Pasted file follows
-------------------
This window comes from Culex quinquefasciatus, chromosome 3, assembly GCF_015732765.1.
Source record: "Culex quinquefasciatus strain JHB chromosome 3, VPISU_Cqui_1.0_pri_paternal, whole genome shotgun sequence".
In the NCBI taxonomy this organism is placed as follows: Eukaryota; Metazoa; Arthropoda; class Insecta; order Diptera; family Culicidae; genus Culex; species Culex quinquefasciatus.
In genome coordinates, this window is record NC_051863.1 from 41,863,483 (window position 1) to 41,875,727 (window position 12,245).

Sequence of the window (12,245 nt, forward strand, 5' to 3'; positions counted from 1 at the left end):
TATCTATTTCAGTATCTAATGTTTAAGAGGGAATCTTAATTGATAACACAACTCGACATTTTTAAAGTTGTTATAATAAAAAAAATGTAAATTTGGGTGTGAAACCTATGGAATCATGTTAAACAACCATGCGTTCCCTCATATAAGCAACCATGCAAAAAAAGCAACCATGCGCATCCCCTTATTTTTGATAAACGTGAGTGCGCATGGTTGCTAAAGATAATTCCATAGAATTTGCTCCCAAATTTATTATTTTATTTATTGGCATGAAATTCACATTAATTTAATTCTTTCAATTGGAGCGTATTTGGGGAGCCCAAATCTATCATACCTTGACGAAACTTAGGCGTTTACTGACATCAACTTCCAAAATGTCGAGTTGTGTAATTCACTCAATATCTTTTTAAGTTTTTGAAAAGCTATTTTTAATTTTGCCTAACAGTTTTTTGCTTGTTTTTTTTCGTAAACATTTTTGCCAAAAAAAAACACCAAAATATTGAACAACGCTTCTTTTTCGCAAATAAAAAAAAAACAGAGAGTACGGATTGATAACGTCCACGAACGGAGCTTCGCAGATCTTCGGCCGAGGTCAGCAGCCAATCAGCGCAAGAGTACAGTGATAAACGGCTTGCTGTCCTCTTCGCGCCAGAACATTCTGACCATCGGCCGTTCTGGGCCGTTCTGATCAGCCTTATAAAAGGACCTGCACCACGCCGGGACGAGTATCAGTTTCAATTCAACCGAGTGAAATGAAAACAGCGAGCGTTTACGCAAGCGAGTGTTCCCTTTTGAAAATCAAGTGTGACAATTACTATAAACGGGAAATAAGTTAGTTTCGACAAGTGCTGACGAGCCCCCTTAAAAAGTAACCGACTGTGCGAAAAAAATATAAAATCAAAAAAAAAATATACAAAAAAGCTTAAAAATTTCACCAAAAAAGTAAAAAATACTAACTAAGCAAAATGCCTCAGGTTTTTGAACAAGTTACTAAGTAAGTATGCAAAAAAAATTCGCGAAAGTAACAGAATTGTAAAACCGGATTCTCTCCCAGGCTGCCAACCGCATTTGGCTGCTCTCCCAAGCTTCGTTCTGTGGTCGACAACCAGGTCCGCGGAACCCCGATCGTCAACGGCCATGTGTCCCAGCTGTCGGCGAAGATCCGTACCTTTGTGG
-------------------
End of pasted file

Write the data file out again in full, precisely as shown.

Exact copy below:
This window comes from Culex quinquefasciatus, chromosome 3, assembly GCF_015732765.1.
Source record: "Culex quinquefasciatus strain JHB chromosome 3, VPISU_Cqui_1.0_pri_paternal, whole genome shotgun sequence".
In the NCBI taxonomy this organism is placed as follows: Eukaryota; Metazoa; Arthropoda; class Insecta; order Diptera; family Culicidae; genus Culex; species Culex quinquefasciatus.
In genome coordinates, this window is record NC_051863.1 from 41,863,483 (window position 1) to 41,875,727 (window position 12,245).

Sequence of the window (12,245 nt, forward strand, 5' to 3'; positions counted from 1 at the left end):
TATCTATTTCAGTATCTAATGTTTAAGAGGGAATCTTAATTGATAACACAACTCGACATTTTTAAAGTTGTTATAATAAAAAAAATGTAAATTTGGGTGTGAAACCTATGGAATCATGTTAAACAACCATGCGTTCCCTCATATAAGCAACCATGCAAAAAAAGCAACCATGCGCATCCCCTTATTTTTGATAAACGTGAGTGCGCATGGTTGCTAAAGATAATTCCATAGAATTTGCTCCCAAATTTATTATTTTATTTATTGGCATGAAATTCACATTAATTTAATTCTTTCAATTGGAGCGTATTTGGGGAGCCCAAATCTATCATACCTTGACGAAACTTAGGCGTTTACTGACATCAACTTCCAAAATGTCGAGTTGTGTAATTCACTCAATATCTTTTTAAGTTTTTGAAAAGCTATTTTTAATTTTGCCTAACAGTTTTTTGCTTGTTTTTTTTCGTAAACATTTTTGCCAAAAAAAAACACCAAAATATTGAACAACGCTTCTTTTTCGCAAATAAAAAAAAAACAGAGAGTACGGATTGATAACGTCCACGAACGGAGCTTCGCAGATCTTCGGCCGAGGTCAGCAGCCAATCAGCGCAAGAGTACAGTGATAAACGGCTTGCTGTCCTCTTCGCGCCAGAACATTCTGACCATCGGCCGTTCTGGGCCGTTCTGATCAGCCTTATAAAAGGACCTGCACCACGCCGGGACGAGTATCAGTTTCAATTCAACCGAGTGAAATGAAAACAGCGAGCGTTTACGCAAGCGAGTGTTCCCTTTTGAAAATCAAGTGTGACAATTACTATAAACGGGAAATAAGTTAGTTTCGACAAGTGCTGACGAGCCCCCTTAAAAAGTAACCGACTGTGCGAAAAAAATATAAAATCAAAAAAAAAATATACAAAAAAGCTTAAAAATTTCACCAAAAAAGTAAAAAATACTAACTAAGCAAAATGCCTCAGGTTTTTGAACAAGTTACTAAGTAAGTATGCAAAAAAAATTCGCGAAAGTAACAGAATTGTAAAACCGGATTCTCTCCCAGGCTGCCAACCGCATTTGGCTGCTCTCCCAAGCTTCGTTCTGTGGTCGACAACCAGGTCCGCGGAACCCCGATCGTCAACGGCCATGTGTCCCAGCTGTCGGCGAAGATCCGTACCTTTGTGG